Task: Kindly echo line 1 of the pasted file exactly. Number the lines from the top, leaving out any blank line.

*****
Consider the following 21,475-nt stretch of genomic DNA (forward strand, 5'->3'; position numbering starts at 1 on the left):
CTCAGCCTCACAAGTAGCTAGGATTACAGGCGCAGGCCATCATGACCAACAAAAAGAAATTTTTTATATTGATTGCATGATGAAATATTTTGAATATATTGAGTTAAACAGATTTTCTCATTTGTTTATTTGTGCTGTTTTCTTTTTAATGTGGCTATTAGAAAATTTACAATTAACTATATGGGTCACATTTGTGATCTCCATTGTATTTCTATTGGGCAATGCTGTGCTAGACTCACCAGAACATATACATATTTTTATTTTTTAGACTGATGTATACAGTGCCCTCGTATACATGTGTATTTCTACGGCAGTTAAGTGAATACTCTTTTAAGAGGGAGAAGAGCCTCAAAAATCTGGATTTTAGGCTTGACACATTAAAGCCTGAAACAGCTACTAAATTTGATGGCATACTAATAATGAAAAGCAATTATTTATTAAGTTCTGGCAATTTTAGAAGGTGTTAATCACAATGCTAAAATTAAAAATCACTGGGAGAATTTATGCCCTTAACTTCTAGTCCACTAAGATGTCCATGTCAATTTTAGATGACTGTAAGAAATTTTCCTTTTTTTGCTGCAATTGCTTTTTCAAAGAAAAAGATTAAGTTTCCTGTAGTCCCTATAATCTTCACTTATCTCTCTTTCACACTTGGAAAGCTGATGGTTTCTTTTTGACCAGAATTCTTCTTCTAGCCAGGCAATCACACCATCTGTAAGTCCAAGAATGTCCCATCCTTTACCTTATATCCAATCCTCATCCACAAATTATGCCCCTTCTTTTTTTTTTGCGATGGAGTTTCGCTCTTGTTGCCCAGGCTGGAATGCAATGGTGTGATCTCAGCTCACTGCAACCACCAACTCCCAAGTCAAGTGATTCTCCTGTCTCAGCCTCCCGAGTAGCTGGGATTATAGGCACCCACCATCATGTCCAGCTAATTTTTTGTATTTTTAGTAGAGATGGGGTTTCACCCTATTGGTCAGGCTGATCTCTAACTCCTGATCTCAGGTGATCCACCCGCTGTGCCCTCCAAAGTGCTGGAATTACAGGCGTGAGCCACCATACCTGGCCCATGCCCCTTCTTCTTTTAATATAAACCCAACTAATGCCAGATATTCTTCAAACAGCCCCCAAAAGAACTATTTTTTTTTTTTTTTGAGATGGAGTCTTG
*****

Consider the following 21,475-nt stretch of genomic DNA (forward strand, 5'->3'; position numbering starts at 1 on the left):